The entire adventure is enhanced by the motion platform, rotating and heaving to simulate the wild ride on the tornado, in combination with wind and water spray effects. The seamless round screen makes sure we lose our orientation rapidly, making the appearance of real sets a total surprise. These sets include amongst others another full-scale pick-up truck, mounted on a motion arm to spin around and move along with the audience for a short distance. As an extra addition, the live actor appears as Alex multiple times throughout the ride, giving another dimension to the entire show.
With 120 riders on one single platform, the ride experience varies largely between the different seats. We end up sitting almost in the middle of the platform, which turns out to be a position in which not all movements are clearly distinguishable. Nevertheless, it is clear that all movements are exceptionally smooth and are convincingly adjusted to the action shown on the screen. From our position we hardly notice whether we are heaving or tilting, but it is clear that all movements are so smooth and accurate that they gave the perfect simulation of riding a tornado, while remaining a family-friendly ride.
The Dynamic Motion Theatre
Concluding, we are really surprised by the immersive experience of Chasseurs de Tornades. Therefore, we would like to dive a bit deeper into the technical details behind the Dynamic Motion Theatre, the ride type developed by Dynamic Attractions. Though the ride system was introduced in 2016, Futuroscope is the first to open an installation in their park. In an interview with EuroAmusement Professional (5/2022), Olivier Héral (Creative director of Futuroscope) says: “We really liked the concept of a rotating motion theatre because of the myriad possibilities it offered for immersive experiences. We immediately thought about possible themes, finally settling on tornadoes, an impressive natural phenomenon that seemed perfect for showcasing this ride system.”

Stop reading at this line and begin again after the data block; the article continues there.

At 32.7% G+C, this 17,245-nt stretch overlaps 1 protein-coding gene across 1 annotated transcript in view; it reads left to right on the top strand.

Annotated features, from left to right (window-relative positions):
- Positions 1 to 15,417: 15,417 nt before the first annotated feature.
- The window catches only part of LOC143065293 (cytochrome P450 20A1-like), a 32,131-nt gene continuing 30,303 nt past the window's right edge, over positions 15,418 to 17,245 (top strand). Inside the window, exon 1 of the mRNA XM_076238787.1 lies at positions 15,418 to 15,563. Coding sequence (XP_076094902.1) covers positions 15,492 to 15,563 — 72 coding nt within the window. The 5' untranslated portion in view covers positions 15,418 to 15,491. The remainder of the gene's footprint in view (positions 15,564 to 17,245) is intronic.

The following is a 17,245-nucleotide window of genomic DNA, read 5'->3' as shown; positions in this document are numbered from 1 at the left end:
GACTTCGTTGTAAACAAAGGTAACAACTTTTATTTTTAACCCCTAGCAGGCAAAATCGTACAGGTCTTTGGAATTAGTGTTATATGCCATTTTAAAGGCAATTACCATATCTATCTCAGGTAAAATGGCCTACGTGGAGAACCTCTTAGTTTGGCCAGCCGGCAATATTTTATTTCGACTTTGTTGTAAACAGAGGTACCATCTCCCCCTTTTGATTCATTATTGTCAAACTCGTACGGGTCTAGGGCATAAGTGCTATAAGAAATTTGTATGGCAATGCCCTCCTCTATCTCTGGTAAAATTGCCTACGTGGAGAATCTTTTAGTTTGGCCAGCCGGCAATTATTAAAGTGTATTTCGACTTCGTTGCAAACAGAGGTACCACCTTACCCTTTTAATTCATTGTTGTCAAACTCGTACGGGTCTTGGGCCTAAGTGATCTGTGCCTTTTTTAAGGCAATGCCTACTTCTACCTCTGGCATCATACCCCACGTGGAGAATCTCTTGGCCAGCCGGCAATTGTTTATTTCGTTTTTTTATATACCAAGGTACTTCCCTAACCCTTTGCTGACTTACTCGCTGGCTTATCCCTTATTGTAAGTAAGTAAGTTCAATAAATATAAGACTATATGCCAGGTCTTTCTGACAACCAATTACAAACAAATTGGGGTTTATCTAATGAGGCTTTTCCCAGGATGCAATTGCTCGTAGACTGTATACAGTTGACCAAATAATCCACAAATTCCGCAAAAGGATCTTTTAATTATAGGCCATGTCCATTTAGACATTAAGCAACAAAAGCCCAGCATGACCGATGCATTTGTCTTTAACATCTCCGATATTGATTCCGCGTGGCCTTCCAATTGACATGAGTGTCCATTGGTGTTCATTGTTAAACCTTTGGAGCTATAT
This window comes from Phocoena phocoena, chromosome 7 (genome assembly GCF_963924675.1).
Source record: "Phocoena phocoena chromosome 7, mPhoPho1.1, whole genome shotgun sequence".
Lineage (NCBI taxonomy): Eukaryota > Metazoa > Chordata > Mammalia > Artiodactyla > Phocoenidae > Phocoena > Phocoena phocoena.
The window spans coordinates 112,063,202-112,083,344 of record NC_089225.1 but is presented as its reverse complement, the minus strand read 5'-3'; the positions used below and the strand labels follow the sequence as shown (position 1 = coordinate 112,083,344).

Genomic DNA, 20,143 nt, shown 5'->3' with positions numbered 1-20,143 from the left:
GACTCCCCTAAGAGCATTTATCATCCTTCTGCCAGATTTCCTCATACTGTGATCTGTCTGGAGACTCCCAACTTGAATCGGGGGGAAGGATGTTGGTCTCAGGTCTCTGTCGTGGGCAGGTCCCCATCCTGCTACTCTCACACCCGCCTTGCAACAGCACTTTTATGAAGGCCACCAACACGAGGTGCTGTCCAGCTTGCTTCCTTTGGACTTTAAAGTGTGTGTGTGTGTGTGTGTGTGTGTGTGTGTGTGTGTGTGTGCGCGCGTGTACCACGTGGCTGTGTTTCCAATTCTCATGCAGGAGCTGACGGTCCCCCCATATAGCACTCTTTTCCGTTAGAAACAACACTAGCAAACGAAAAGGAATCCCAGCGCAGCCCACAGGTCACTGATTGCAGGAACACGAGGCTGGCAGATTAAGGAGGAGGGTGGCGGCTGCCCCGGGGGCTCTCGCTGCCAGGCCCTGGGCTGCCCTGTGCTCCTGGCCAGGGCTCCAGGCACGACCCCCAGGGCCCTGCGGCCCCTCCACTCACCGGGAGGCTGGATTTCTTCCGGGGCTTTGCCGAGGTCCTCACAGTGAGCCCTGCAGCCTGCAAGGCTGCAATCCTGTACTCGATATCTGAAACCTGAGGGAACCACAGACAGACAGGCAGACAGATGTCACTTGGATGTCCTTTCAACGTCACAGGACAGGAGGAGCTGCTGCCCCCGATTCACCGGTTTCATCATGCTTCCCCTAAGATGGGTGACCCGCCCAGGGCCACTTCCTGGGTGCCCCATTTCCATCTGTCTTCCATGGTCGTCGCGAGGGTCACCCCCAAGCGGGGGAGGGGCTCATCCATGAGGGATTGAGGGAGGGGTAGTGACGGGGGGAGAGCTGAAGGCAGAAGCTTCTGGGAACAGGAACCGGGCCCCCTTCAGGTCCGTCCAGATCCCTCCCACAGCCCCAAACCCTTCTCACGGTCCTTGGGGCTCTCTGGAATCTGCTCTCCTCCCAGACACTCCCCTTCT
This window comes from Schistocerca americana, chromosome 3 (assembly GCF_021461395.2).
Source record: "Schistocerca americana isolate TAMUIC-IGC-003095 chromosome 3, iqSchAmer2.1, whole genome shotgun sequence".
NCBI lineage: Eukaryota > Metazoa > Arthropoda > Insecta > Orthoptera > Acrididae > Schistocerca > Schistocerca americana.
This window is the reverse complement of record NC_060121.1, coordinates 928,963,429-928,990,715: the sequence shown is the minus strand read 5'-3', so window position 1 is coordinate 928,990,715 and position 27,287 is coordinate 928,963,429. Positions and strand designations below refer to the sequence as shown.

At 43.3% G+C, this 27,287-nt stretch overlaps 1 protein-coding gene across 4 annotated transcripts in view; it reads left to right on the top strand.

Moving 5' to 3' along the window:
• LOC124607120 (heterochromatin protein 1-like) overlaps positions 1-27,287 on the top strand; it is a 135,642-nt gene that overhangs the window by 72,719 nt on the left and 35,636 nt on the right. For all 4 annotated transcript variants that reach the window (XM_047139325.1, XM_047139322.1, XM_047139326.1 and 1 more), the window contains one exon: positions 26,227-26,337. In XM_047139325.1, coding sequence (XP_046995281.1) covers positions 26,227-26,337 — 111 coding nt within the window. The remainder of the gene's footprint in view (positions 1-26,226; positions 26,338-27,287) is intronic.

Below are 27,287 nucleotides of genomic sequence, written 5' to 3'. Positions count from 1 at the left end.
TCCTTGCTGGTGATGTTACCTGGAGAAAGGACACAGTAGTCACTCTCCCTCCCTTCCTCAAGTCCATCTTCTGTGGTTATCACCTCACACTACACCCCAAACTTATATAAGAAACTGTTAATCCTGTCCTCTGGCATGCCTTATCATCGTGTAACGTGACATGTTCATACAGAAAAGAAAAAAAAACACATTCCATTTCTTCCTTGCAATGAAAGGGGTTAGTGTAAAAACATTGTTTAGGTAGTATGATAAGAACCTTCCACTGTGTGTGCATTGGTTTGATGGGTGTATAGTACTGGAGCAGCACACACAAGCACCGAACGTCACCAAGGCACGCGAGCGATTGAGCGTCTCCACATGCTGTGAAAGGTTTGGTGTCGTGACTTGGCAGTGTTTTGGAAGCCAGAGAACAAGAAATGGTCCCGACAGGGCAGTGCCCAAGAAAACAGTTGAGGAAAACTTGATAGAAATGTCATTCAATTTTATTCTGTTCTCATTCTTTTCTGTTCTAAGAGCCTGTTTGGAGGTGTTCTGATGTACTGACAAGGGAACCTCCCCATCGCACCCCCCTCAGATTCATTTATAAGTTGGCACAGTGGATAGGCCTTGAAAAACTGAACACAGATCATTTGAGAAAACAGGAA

The system sets itself apart by its large screen, which uses LED instead of the generally used projection in order to create a seamless 360° film, with possibilities to suddenly open the screen for showcasing physical sets. Héral explained: “Initially we wanted to rely on video projection, but in the course of the project we received an interesting offer from Samsung to install a huge circular LED screen here. What seemed unimaginable until then has now become possible thanks to their expertise.” The screen has a diameter of 17 meters and is 8 meters tall, creating a surface of 420 square meters which is equipped with 21,600 x 3072 pixels.
The film of Chasseurs de Tornades was developed in such a way that it heavily benefits from the combination of the screens and the physical sets, making it seem for example that the vehicle used in the physical set moves on along the screen (see video below). The immense size of the screen makes sure that rider’s eye is completely captured, setting this ride system apart from earlier simulator rides. Those generally use one screen in front of the riders or, in case of an immersive tunnel, a screen surrounding them at a distance, keeping edges of the screen clearly visible. The ability of the Dynamic Motion Theatre to truly capture the riders’ view creates a much more immersive ride experience than other simulator ride systems have so far managed to achieve (except maybe flying theatres).
On top of the effects created by motion, film and physical sets, Chasseurs de Tornades also features wind and water spray effects. No less than 40 ceiling fans, installed by Crystal Group, create the wind effect that convincingly simulates the tornado. Other effects and installations were equipped by Ingéliance and FMD, and the audio equipment was delivered by L-Acoustics – the latter also being responsible for the Pepper’s Ghost technique in the pre-show. As for the ride’s film, more details can be found on IMDb.